September 21, 2010 ~ Problems of Executive FunctionLinda Brauer / Tuesday, August 31st, 2010 / No Comments »
“How can my child spend all evening on his homework, but then forget to turn it in the next day?”
“Why doesn’t my 5th grade son use cursive writing when he writes reports, or tie his shoes? Is he just lazy?”
Whether a child has AD/HD, Asperger’s Syndrome, or a Learning Disability, even a child with a high IQ may not do very well in school if they have a processing problem.
Dr. Manor says we are wrong to assume that our goal should be to just treat symptoms. She says being distractible and fidgety aren’t what cause impairment; we must treat the whole person. She says problems of Executive Function cause impairment and need to be treated, whether someone has AD/HD, Aspergers, or a Learning Disability, though they are often not even identified.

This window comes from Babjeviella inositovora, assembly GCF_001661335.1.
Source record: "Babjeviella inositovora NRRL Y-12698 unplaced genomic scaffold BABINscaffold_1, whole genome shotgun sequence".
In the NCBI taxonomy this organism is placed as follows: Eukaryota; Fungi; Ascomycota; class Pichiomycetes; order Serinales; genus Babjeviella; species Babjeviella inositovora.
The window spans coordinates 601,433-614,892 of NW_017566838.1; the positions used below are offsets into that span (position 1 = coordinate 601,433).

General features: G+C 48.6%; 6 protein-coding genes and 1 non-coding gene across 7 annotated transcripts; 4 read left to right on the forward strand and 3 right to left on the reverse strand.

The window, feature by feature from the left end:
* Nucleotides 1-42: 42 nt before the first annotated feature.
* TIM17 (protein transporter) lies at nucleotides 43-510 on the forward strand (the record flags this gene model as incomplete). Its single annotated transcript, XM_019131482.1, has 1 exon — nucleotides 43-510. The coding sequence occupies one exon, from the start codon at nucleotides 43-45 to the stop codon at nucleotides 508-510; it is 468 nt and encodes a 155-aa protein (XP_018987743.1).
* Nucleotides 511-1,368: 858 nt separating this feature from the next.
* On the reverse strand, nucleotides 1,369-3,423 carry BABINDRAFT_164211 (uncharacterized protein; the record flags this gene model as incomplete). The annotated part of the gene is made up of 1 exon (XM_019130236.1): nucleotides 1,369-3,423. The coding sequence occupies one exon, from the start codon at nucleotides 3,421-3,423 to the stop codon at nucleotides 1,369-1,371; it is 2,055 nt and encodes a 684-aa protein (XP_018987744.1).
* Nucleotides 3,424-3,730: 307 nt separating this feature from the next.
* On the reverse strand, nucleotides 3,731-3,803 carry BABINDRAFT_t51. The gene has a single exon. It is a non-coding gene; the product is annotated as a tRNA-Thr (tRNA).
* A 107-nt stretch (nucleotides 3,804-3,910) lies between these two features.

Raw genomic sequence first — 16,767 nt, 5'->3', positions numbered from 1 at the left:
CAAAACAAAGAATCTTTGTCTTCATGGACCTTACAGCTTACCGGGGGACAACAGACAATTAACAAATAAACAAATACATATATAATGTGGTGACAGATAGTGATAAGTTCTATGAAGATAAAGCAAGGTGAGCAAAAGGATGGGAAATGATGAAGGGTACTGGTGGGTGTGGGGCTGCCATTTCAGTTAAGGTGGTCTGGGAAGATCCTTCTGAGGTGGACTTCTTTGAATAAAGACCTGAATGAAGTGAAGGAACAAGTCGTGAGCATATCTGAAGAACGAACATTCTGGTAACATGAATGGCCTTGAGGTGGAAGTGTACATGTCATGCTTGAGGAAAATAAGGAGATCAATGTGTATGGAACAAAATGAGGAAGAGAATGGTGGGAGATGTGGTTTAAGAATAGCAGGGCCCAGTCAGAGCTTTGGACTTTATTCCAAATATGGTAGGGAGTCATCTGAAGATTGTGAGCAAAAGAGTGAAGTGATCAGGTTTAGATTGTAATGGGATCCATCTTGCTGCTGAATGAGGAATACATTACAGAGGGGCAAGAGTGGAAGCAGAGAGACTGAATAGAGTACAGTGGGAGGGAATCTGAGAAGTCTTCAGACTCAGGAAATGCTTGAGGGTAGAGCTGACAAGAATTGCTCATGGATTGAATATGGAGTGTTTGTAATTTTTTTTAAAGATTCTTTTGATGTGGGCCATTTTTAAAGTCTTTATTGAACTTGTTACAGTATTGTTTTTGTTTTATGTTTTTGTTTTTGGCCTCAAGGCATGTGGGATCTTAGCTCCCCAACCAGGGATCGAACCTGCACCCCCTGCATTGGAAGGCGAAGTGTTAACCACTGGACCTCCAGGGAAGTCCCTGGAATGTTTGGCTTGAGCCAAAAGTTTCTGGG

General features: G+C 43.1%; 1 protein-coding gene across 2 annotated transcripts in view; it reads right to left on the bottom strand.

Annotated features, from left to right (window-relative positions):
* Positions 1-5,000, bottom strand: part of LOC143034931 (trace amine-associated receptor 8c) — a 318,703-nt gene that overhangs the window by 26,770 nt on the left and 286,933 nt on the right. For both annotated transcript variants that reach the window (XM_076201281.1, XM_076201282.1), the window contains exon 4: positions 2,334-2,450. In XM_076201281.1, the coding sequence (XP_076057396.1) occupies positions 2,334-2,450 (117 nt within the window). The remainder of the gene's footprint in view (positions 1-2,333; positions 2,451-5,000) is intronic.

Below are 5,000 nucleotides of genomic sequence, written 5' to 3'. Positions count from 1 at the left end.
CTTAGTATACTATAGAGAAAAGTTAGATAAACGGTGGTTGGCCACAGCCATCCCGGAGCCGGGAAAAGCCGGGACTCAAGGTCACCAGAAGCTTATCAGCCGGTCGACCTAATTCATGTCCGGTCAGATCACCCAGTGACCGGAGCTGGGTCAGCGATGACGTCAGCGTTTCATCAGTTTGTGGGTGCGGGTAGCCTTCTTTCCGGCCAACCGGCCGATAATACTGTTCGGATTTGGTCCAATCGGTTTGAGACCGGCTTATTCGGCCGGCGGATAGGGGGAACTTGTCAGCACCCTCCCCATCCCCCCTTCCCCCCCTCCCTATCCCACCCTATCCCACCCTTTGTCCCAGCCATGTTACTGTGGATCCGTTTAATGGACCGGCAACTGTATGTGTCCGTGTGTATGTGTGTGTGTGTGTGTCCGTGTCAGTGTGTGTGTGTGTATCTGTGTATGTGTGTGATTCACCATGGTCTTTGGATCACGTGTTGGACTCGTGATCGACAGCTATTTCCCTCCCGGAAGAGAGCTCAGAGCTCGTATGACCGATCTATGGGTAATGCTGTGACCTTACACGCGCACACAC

Chris Dendy says that symptoms are just the tip of the iceberg, that you still need to look below the surface.
Does your child:
Forget to turn in finished homework?
‘Make careless mistakes?
‘Have difficulty anticipating consequences?
‘Writing a report?
‘Knowing where to start,
‘What to save and throw out? or with
‘Knowing what to study for a test?
Do they know the material, but fail the test?
Executive Function requires being able to coordinate skills, not just demonstrate you can do them on a test or in an isolated situation.
October 18th, Interactive Discussion on Topics That Best Meet the Needs of the GroupNovember 16th, Tammy Finn, Director of ARC, will discuss “Getting Help for Your Child at School.”